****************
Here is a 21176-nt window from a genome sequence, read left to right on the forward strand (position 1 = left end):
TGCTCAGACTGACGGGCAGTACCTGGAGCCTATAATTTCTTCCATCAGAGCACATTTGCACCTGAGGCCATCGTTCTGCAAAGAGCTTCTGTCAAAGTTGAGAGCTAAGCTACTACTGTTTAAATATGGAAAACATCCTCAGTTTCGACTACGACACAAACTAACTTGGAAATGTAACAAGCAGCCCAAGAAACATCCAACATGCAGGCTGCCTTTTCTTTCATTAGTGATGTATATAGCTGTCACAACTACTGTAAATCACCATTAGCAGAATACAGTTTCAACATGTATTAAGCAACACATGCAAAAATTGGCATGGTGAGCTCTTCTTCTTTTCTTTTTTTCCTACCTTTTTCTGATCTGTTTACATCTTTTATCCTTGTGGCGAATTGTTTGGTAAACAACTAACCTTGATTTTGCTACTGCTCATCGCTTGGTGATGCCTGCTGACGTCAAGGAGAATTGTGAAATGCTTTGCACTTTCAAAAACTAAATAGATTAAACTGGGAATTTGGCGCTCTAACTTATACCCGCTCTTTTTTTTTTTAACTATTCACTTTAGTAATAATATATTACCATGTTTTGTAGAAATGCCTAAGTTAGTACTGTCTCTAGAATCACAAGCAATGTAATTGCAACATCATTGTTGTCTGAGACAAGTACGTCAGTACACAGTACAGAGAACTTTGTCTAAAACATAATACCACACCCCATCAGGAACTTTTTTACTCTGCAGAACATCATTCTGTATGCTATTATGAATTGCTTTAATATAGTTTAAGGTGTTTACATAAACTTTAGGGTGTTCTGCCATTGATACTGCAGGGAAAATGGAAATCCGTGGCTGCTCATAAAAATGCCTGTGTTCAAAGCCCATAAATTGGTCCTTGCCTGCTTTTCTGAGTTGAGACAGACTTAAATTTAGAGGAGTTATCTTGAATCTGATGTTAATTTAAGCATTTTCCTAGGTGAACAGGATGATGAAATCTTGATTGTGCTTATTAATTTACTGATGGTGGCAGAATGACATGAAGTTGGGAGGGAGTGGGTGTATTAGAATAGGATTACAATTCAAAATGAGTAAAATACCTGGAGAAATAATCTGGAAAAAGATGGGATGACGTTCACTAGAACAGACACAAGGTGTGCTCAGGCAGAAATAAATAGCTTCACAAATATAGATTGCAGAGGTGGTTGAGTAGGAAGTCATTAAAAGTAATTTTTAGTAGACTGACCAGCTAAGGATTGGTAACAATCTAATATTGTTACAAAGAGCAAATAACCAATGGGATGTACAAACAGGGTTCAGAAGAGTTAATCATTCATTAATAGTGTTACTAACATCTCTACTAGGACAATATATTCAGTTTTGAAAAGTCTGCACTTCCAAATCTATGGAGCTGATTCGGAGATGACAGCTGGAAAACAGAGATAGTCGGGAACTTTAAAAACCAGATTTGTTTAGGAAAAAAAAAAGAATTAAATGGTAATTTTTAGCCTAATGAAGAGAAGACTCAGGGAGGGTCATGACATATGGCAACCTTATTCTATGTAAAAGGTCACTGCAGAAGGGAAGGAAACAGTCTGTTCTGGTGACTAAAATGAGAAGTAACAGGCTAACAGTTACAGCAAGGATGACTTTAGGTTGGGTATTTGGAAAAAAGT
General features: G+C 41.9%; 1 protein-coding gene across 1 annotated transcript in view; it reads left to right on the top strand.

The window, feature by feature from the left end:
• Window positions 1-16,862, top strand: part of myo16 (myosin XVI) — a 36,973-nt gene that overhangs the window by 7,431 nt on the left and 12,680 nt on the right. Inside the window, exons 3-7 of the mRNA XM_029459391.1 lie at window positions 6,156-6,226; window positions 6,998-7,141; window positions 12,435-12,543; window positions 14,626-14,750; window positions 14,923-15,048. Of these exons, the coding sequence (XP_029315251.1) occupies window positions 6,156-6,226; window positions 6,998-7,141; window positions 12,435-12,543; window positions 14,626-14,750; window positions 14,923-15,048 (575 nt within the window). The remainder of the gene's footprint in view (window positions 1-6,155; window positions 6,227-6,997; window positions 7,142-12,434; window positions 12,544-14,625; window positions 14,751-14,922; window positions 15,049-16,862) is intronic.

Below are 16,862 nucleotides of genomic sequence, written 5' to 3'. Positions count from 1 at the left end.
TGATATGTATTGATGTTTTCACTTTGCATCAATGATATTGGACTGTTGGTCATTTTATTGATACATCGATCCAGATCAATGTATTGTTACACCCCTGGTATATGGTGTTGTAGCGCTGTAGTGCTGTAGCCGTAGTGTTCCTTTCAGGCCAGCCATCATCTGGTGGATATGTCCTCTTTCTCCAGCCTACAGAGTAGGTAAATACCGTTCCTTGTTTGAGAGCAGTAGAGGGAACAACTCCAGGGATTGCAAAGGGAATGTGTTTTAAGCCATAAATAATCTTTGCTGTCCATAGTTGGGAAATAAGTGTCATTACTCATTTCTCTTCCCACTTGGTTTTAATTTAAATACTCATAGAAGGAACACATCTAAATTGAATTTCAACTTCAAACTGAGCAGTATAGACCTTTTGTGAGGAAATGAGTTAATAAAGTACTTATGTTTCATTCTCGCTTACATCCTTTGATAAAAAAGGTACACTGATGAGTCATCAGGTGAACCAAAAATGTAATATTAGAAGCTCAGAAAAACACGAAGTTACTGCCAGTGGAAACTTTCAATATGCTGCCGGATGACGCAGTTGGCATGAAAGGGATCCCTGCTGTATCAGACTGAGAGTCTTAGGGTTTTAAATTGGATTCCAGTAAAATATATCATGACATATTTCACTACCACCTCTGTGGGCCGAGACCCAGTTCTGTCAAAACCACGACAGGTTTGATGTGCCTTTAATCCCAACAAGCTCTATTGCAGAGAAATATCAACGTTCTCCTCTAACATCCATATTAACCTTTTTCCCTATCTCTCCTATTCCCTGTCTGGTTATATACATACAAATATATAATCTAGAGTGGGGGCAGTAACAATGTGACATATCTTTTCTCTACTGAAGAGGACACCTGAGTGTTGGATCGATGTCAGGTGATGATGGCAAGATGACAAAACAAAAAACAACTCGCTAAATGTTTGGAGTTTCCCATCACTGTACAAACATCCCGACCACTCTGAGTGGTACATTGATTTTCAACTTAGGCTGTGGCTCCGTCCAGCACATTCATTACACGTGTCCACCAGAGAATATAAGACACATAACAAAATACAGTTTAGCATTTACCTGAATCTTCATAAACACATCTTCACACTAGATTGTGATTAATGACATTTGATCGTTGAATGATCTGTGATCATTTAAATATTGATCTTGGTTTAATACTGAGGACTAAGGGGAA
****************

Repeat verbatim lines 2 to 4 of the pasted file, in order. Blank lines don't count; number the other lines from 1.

TGCTCAGACTGACGGGCAGTACCTGGAGCCTATAATTTCTTCCATCAGAGCACATTTGCACCTGAGGCCATCGTTCTGCAAAGAGCTTCTGTCAAAGTTGAGAGCTAAGCTACTACTGTTTAAATATGGAAAACATCCTCAGTTTCGACTACGACACAAACTAACTTGGAAATGTAACAAGCAGCCCAAGAAACATCCAACATGCAGGCTGCCTTTTCTTTCATTAGTGATGTATATAGCTGTCACAACTACTGTAAATCACCATTAGCAGAATACAGTTTCAACATGTATTAAGCAACACATGCAAAAATTGGCATGGTGAGCTCTTCTTCTTTTCTTTTTTTCCTACCTTTTTCTGATCTGTTTACATCTTTTATCCTTGTGGCGAATTGTTTGGTAAACAACTAACCTTGATTTTGCTACTGCTCATCGCTTGGTGATGCCTGCTGACGTCAAGGAGAATTGTGAAATGCTTTGCACTTTCAAAAACTAAATAGATTAAACTGGGAATTTGGCGCTCTAACTTATACCCGCTCTTTTTTTTTTTAACTATTCACTTTAGTAATAATATATTACCATGTTTTGTAGAAATGCCTAAGTTAGTACTGTCTCTAGAATCACAAGCAATGTAATTGCAACATCATTGTTGTCTGAGACAAGTACGTCAGTACACAGTACAGAGAACTTTGTCTAAAACATAATACCACACCCCATCAGGAACTTTTTTACTCTGCAGAACATCATTCTGTATGCTATTATGAATTGCTTTAATATAGTTTAAGGTGTTTACATAAACTTTAGGGTGTTCTGCCATTGATACTGCAGGGAAAATGGAAATCCGTGGCTGCTCATAAAAATGCCTGTGTTCAAAGCCCATAAATTGGTCCTTGCCTGCTTTTCTGAGTTGAGACAGACTTAAATTTAGAGGAGTTATCTTGAATCTGATGTTAATTTAAGCATTTTCCTAGGTGAACAGGATGATGAAATCTTGATTGTGCTTATTAATTTACTGATGGTGGCAGAATGACATGAAGTTGGGAGGGAGTGGGTGTATTAGAATAGGATTACAATTCAAAATGAGTAAAATACCTGGAGAAATAATCTGGAAAAAGATGGGATGACGTTCACTAGAACAGACACAAGGTGTGCTCAGGCAGAAATAAATAGCTTCACAAATATAGATTGCAGAGGTGGTTGAGTAGGAAGTCATTAAAAGTAATTTTTAGTAGACTGACCAGCTAAGGATTGGTAACAATCTAATATTGTTACAAAGAGCAAATAACCAATGGGATGTACAAACAGGGTTCAGAAGAGTTAATCATTCATTAATAGTGTTACTAACATCTCTACTAGGACAATATATTCAGTTTTGAAAAGTCTGCACTTCCAAATCTATGGAGCTGATTCGGAGATGACAGCTGGAAAACAGAGATAGTCGGGAACTTTAAAAACCAGATTTGTTTAGGAAAAAAAAAAGAATTAAATGGTAATTTTTAGCCTAATGAAGAGAAGACTCAGGGAGGGTCATGACATATGGCAACCTTATTCTATGTAAAAGGTCACTGCAGAAGGGAAGGAAACAGTCTGTTCTGGTGACTAAAATGAGAAGTAACAGGCTAACAGTTACAGCAAGGATGACTTTAGGTTGGGTATTTGGAAAAAAGT
General features: G+C 41.9%; 1 protein-coding gene across 1 annotated transcript in view; it reads left to right on the top strand.

The window, feature by feature from the left end: